A prenuptial agreement (or a "prenup" for short) is a written contract created by two people before they are married. A prenup typically details all of the property each person owns (as well as any debts) and specifies what each person's property rights will be after the marriage if a separation/divorce occurs.
The Importance of a Prenup
If a prenuptial agreement isn’t processed, your state's laws determine who owns the property that you acquire during your marriage, as well as what happens to that property at divorce or death. State law could even have a say in what happens to some of the property you owned before you were married.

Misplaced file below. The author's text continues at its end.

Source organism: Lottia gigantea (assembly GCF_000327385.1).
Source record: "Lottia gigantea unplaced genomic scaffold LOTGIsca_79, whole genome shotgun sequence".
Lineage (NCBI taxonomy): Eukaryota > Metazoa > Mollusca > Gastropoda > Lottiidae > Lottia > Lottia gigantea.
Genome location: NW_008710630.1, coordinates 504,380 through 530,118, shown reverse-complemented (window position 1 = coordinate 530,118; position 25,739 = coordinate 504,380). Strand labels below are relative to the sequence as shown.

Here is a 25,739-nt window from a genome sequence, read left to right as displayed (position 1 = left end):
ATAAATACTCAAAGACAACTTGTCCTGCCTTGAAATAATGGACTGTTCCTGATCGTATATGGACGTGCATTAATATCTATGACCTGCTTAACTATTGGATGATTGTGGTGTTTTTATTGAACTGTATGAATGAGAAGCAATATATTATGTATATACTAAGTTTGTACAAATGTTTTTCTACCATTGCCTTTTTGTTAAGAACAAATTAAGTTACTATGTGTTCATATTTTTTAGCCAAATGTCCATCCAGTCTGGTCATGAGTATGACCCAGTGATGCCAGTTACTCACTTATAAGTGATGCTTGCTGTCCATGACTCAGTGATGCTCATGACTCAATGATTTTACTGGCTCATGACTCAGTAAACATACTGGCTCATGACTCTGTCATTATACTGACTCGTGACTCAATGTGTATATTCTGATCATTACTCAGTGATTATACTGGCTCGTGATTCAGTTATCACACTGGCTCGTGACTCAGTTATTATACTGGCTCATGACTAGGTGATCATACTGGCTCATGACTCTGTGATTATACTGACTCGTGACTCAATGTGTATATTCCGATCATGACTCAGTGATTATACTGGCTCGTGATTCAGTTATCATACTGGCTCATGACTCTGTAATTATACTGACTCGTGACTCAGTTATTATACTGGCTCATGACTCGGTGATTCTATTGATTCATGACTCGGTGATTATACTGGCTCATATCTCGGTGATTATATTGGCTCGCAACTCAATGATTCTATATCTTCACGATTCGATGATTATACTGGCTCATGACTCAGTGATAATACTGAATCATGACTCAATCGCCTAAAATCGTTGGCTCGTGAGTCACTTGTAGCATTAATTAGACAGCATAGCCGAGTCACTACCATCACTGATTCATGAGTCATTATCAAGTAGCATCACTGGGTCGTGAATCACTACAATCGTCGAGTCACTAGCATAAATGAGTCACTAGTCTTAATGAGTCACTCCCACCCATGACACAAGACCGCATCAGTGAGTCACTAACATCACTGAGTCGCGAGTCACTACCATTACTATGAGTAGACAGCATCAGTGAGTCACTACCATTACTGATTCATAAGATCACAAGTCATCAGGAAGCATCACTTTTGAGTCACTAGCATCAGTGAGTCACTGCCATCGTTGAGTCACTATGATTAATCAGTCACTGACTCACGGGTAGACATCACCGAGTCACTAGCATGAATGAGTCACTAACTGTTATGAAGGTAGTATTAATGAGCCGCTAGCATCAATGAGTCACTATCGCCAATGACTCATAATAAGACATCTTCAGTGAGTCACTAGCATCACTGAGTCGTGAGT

Under the law, marriage is a contract between the marrying couple, and with that contract comes certain automatic property rights for each spouse. For example, in the absence of a prenuptial agreement stating otherwise, a spouse usually has the right to:
Share ownership of property acquired during marriage, with the expectation that the property will be divided between the spouses in the event of a divorce or at death
Incur debts during marriage that the other spouse may have to pay for, and
Share in the management and control of any marital or community property, sometimes including the right to sell it or give it away.